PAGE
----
Taking a departure from my promised post on C2R for a minute to celebrate the passing of another Patch Tuesday.
A term recognized across the IT industry is "Patch Tuesday."
I'm hopeful this post will remind folks about Patch Tuesday stuff they already know, and hopefully to ring the bell of "common sense." Unfortunately Patch Tuesday isn't universally known, and most people aren't aware of the background or rationale for our approach. It is my ongoing hope that people reading this content are either learning new things, benefitting from having the basics explained to them, or surrendering myths or misperceptions about our update businesses. In any case the history of Patch Tuesday is interesting, and explaining our approach may help. In summary, the question asked and answered is "how do you update hundreds of millions of endpoints every 30 days without creating massive disruption?" The answer: "Very carefully."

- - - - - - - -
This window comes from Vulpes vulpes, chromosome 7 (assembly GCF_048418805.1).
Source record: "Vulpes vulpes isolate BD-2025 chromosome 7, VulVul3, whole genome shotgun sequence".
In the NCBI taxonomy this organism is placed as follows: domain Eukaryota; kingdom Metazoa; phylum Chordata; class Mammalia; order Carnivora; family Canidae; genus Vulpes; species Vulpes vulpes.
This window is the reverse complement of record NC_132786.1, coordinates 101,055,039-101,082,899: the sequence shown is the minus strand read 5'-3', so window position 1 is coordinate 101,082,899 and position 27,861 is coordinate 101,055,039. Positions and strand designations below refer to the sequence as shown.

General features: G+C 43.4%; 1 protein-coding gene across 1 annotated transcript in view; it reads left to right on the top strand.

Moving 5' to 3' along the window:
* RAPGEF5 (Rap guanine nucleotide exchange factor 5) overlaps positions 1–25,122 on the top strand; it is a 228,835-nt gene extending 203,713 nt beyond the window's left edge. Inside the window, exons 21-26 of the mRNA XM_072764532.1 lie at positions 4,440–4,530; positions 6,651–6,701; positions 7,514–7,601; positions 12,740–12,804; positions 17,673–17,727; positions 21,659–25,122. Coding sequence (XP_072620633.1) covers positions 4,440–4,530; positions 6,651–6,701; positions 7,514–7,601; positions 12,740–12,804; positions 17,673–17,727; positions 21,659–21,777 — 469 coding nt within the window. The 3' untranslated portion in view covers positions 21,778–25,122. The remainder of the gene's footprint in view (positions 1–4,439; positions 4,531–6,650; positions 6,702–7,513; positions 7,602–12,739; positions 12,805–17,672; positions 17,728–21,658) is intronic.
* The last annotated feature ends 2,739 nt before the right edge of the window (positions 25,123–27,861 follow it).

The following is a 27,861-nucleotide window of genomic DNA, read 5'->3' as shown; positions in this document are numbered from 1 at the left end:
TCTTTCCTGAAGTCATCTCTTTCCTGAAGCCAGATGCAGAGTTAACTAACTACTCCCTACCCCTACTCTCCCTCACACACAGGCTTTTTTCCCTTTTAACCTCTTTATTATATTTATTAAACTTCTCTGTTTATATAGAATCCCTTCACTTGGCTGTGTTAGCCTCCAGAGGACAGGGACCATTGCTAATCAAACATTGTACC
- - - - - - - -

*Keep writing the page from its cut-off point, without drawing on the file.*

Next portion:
Vague metaphor: Some people see streaks of light. Others see two boats passing each other at night in a busy harbor reading each other's navigation lights and following some basic conventions.
Patch Tuesday emerged as part of a broader security initiative undertaken by the company in 2002-2003 as a result of an increase in the number of threats to the Windows environment. Where Microsoft had previously shipped updates on a weekly schedule, it was decided that a monthly schedule combined with advance notice for time to prepare would be a more tenable customer experience for installing updates. At that time all products moved to the Patch Tuesday schedule.